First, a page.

Tuesday, September 18, 2012

why I hope Romney wins

Summarized: a Romney victory is the surest way for Democrats to reclaim their souls

While candidate Obama sang a fine song, President Obama has danced to a very different tune on matters of unaccountable authority and gratuitous bloodshed. He has expanded rather than contracted the number of violent conflicts in which America is involved, even if the violence in Pakistan, Yemen, and Somalia are conducted via remote control and no American lives are risked. This violence is dealt without due process and with little regard to loss of innocent life. The wiretapping and spying on Americans has ballooned to absurdity, if the NSA whistleblower William Binney can be believed. And indefinite detention without due process is alive and well, with the Administration defending it with everything up to and including the kitchen sink and their Sacred Honour.
In the last 220 years there have been only about 135 judicial rulings that have struck down an act of Congress. Most of the cases involved abortion or pornography. Very few dealt with wartime powers and the separation of powers, or what Forrest in her opinion called "a question of defining an individual's core liberties." 
Section 1021(b)(2) authorizes the military to detain any U.S. citizen who "substantially supported" al-Qaida, the Taliban or "associated forces" and then hold them in military compounds until "the end of hostilities." The vagueness of the language, and the refusal to exempt journalists, means that those of us who as part of our reporting have direct contact with individuals or groups deemed to be part of a terrorist network can find ourselves seized and detained under the provision. 
"The Government was unable to offer definitions for the phrases 'substantially support' or 'directly support,' " the judge wrote. "In particular, when the Court asked for one example of what 'substantially support' means, the Government stated, 'I'm not in a position to give one specific example.' When asked about the phrase 'directly support,' the Government stated, 'I have not thought through exactly and we have not come to a position on 'direct support' and what that means.' In its pre-trial memoranda, the Government also did not provide any definitional examples for those terms."
By any honest measure Obama has been unequivocally bad for civil liberties, so I want him to suffer politically (and legally, since he's arguably complicit in the torture crimes of the Bush Administration by choosing to "look forward, not backward"). Progressives will point out that a Romney reign will include all of the bad things of the Obama presidency and then some: a war in Iran to go with the wars in Afghanistan and Pakistan and Yemen; a War on Porn to go along with an escalated War on Drugs; executive backing of the Republican assault on women's liberties; etc. I'm not sure if all of these concerns are justified--Romney strikes me as too pragmatic to invade or bomb Iran--but suppose they are indeed warranted. I still want Obama to lose.

Liberals of all stripes could be counted on during the years of Bush to fight back, at least rhetorically, against new wars and executive power grabs. It's hard to be quantitative about this but anecdotally many liberals just don't seem to find targeted killing and warrantless wiretapping and a war on whistleblowers nearly as interesting as they might have four years ago. Even where progressives manage a healthy lather about an issue I care about, their rage is suspiciously narrow. There is a lot of righteous indignation about Arizona's nativist SB1070 law, but barely anyone has heard of the federally administered Secure Communities program and the fact that the rate of deportation has increased under Obama.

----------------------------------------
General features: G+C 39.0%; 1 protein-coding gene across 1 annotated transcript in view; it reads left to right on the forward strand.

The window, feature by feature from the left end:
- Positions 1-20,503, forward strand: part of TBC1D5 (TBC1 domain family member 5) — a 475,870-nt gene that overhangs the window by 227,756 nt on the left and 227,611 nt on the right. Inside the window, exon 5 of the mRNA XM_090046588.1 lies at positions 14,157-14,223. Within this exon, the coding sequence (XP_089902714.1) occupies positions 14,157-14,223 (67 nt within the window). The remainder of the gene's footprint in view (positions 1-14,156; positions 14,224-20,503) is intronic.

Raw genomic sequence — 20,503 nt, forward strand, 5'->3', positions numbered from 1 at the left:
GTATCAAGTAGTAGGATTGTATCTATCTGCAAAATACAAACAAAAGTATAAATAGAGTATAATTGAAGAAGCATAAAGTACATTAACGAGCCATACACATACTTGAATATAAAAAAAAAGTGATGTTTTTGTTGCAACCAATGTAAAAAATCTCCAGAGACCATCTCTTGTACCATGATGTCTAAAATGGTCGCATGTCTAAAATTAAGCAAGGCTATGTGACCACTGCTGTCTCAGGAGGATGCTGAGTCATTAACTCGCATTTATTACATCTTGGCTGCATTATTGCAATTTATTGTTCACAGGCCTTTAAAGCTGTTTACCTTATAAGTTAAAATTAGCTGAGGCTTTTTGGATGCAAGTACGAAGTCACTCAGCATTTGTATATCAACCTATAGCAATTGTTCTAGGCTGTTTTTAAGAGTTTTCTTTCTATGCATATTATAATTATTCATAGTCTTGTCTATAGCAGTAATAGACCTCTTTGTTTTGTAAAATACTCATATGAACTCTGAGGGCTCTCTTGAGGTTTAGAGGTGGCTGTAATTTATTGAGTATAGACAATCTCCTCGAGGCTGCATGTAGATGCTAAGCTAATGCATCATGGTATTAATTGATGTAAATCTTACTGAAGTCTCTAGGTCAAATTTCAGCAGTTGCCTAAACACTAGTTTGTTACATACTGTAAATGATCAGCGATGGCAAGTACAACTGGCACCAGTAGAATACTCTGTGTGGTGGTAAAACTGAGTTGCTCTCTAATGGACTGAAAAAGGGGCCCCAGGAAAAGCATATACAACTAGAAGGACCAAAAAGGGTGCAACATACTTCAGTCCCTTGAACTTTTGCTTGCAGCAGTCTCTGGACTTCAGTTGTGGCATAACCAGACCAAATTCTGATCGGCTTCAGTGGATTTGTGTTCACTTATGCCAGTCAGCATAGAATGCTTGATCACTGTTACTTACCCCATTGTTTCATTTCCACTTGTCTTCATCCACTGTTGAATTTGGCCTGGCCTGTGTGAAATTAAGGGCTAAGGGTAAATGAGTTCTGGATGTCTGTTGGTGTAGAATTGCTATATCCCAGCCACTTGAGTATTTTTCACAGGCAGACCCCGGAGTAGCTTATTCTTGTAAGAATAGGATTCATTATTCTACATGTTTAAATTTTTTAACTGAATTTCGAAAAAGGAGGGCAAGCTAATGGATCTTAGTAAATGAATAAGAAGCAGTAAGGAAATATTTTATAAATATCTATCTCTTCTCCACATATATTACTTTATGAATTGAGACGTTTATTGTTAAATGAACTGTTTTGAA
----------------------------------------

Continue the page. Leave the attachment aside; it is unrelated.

The 2012 Democratic National Convention unveiled the new platform of the Democratic Party, providing a clear contrast in pre- and post-Obama worldviews. Adam Serwer recently highlighted the differences in the party platform in 2012 versus 2008 on civil liberties issues such as indefinite detention and the Patriot Act. Where the 2008 document stoutly demanded reining in executive power, the 2012 edition dissembles or remains silent entirely.
2008: "We support constitutional protections and judicial oversight on any surveillance program involving Americans. We will review the current Administration's warrantless wiretapping program. We reject illegal wiretapping of American citizens, wherever they live. We reject the use of national security letters to spy on citizens who are not suspected of a crime. We reject the tracking of citizens who do nothing more than protest a misguided war…We will revisit the Patriot Act and overturn unconstitutional executive decisions issued during the past eight years." 
2012: The platform is silent on this issue. This isn't surprising since, at the urging of the Obama administration, congressional Democrats passed up the opportunity to reform the PATRIOT Act when they had a majority in both houses of Congress.
And there are more examples at the link. The most prominent and powerful body for promoting liberal and progressive ideas, the Democratic Party has turned its back on its civil libertarian ideals and disregarded the vulnerable parties they once sought to protect. There are certainly reasons to remain faithful to the party, as it still advocates for groups that comprise large numbers of people, like blue collar American workers and women desiring greater autonomy in their reproductive choices. And, credit where it's due, the Democratic Party platform for the first time acknowledges the right of gays and lesbians to marry. But they have abandoned other vulnerable groups, shrinking their sphere of ethical consideration. I outsource to Conor Friedersdorf:
The left touts its commitment to the most weak and powerless among us. I wonder how its members would respond to this fanciful hypothetical. Imagine that progressives and liberals could either keep silent about drones and save Obamacare; or else speak up about the dead Pakistani and Yemeni children, and see health care repealed? What would a good progressive do? For "pragmatic" thinkers like Dyson, I suppose the answer turns on the perceived political utility of speaking up. Yet I can't imagine the same standard would be applied in a counter-factual where health care for impoverished Yemenis could be preserved by staying quiet about the president's habit of killing innocents in New York, Phoenix, and Grand Rapids.